The Straits Times: Compulsory for large hotels, malls to report waste data

From 2014, it will be compulsory for hotels with more than 200 rooms, and malls with net rental areas of more than 50,000 sq ft to report the amount of waste they generate and declare their waste reduction and recycling targets.

The Straits Times reports.

Compulsory for large hotels, malls to report waste data

In a bid to cut waste and boost recycling, the Government is making it compulsory for large hotels and shopping malls to report how much waste they generate and their targets for reducing and recycling it.

Only hotels with more than 200 rooms and malls with net rental areas of more than 50,000 sq ft will have to do it.

In all, about 100 hotels and 74 malls will be affected by the measure, which will be introduced in 2014.

Environment and Water Resources Minister Vivian Balakrishnan announced the move on Tuesday.

Elaborating on it later, a National Environment Agency (NEA) spokesman said the outcome of the new measure would help decide whether it will be extended to ‘other commercial and industrial premises’.

Hotels and malls can generate more than 1,000kg of waste a day, while their recycling rate can be as low as 10 per cent or even less, said the spokesman.

If more is done, money can be saved, according to an NEA study involving Grand Hyatt Singapore.

The hotel saved $17,000 or 35 per cent on haulage fees when it cut its waste from 124 tonnes a month to 70.

CapitaMalls, which manages 20 shopping centres here, already monitors its waste, said a CapitaMalls Asia spokesman. ‘We are confident we will be able to meet any new regulations.’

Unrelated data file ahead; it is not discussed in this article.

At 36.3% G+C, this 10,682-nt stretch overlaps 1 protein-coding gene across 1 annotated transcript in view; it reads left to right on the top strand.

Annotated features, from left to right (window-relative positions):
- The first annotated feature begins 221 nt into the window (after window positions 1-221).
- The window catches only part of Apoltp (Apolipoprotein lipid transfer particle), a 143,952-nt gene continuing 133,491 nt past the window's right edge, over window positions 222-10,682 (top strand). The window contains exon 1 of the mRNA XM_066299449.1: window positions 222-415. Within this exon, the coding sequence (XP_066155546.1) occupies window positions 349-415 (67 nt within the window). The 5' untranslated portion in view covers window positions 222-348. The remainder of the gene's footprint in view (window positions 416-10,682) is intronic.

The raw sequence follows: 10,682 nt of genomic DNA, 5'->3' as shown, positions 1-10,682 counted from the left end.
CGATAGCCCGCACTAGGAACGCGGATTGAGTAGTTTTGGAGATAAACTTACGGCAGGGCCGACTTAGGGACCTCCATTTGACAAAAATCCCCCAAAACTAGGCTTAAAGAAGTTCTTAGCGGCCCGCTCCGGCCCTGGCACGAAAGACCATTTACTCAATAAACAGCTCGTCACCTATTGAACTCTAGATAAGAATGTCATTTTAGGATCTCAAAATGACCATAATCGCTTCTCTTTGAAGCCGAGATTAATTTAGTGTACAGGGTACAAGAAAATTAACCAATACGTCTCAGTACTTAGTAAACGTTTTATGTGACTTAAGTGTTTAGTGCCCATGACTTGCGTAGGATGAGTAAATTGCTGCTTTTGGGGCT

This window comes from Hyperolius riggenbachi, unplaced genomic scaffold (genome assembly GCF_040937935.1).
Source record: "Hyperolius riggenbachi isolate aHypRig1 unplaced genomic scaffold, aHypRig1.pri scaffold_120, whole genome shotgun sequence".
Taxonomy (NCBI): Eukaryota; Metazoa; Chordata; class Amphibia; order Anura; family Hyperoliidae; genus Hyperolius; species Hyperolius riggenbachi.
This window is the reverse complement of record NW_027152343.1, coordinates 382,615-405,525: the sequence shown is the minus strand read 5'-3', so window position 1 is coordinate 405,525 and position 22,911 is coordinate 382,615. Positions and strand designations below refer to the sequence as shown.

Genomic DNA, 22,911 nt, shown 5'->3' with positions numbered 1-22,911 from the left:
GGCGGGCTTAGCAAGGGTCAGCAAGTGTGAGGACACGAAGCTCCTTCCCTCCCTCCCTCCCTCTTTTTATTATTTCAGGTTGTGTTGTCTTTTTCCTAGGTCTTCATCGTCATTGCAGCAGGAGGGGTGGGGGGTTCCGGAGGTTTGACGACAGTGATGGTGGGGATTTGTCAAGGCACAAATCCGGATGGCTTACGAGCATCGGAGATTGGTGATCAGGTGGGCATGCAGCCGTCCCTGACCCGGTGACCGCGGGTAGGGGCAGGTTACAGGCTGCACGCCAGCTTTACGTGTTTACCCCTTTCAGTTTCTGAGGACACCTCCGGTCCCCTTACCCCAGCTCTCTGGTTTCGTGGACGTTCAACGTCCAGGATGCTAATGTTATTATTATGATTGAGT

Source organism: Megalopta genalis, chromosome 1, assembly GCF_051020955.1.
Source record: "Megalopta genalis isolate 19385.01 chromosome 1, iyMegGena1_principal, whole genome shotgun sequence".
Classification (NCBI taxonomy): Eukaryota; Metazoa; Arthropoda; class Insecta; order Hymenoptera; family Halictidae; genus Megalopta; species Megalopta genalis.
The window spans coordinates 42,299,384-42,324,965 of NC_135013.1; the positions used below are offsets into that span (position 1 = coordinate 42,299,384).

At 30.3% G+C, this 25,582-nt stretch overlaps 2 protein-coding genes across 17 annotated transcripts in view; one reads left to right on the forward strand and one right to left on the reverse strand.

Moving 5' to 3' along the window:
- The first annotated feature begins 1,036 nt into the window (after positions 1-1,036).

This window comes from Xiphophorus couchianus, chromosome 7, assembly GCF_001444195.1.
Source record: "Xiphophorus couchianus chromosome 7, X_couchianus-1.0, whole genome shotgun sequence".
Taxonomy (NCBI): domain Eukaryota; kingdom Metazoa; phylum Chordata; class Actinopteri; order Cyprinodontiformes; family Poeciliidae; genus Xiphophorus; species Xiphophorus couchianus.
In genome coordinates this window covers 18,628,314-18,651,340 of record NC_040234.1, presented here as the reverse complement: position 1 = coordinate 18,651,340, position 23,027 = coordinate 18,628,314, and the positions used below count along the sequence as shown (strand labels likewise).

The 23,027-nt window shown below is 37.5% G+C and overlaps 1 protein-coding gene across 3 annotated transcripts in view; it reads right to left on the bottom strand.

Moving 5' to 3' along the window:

Environmental consultant Eugene Tay is convinced the new measure will spur hotels and malls to educate customers, suppliers and tenants on reducing and recycling waste.

He suggests that they could require their tenants ‘to sign a ‘green lease’ or give them incentives to reduce waste’.

Under the new mandatory measure, malls are responsible for reporting overall waste data and improvement plans.

Dr Balakrishnan did not mention any penalties for failing to comply but the NEA spokesman said: ‘Enforcement action will be the last resort.’

The ministry and the NEA will also change the way public waste is collected. Currently, Singapore is divided into nine sectors for household and trade waste collection.

But in new contracts from July, the nine will be consolidated into six sectors to make collection more efficient.

Also, all HDB homes will pay the same waste collection fee for the same set of services. Now they pay different amounts, based on how far they are away from the incineration plant.

Image taken from dreadpiratejeff


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